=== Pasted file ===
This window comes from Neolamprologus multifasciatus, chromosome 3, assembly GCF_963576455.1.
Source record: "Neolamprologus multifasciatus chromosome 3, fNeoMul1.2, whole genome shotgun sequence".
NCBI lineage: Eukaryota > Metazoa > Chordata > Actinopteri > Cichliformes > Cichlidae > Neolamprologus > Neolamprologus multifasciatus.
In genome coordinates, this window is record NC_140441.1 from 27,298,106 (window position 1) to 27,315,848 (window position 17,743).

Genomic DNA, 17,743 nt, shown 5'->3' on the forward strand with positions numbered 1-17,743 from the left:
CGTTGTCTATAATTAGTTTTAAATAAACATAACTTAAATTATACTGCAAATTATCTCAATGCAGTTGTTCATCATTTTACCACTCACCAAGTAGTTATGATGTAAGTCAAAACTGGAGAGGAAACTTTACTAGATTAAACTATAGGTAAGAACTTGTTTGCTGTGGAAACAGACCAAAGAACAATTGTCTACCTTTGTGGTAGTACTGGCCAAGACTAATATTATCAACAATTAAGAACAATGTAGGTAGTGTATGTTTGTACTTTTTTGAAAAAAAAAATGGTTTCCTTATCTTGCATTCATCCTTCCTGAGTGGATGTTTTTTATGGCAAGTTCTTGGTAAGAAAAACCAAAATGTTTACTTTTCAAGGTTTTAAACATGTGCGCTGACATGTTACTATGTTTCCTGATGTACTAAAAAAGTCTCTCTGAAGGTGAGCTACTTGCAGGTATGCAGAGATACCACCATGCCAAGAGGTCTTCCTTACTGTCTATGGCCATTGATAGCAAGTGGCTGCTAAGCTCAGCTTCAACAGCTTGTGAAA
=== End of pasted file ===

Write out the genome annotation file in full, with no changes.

This window comes from Neolamprologus multifasciatus, chromosome 3, assembly GCF_963576455.1.
Source record: "Neolamprologus multifasciatus chromosome 3, fNeoMul1.2, whole genome shotgun sequence".
NCBI lineage: Eukaryota > Metazoa > Chordata > Actinopteri > Cichliformes > Cichlidae > Neolamprologus > Neolamprologus multifasciatus.
In genome coordinates, this window is record NC_140441.1 from 27,298,106 (window position 1) to 27,315,848 (window position 17,743).

Genomic DNA, 17,743 nt, shown 5'->3' on the forward strand with positions numbered 1-17,743 from the left:
CGTTGTCTATAATTAGTTTTAAATAAACATAACTTAAATTATACTGCAAATTATCTCAATGCAGTTGTTCATCATTTTACCACTCACCAAGTAGTTATGATGTAAGTCAAAACTGGAGAGGAAACTTTACTAGATTAAACTATAGGTAAGAACTTGTTTGCTGTGGAAACAGACCAAAGAACAATTGTCTACCTTTGTGGTAGTACTGGCCAAGACTAATATTATCAACAATTAAGAACAATGTAGGTAGTGTATGTTTGTACTTTTTTGAAAAAAAAAATGGTTTCCTTATCTTGCATTCATCCTTCCTGAGTGGATGTTTTTTATGGCAAGTTCTTGGTAAGAAAAACCAAAATGTTTACTTTTCAAGGTTTTAAACATGTGCGCTGACATGTTACTATGTTTCCTGATGTACTAAAAAAGTCTCTCTGAAGGTGAGCTACTTGCAGGTATGCAGAGATACCACCATGCCAAGAGGTCTTCCTTACTGTCTATGGCCATTGATAGCAAGTGGCTGCTAAGCTCAGCTTCAACAGCTTGTGAAA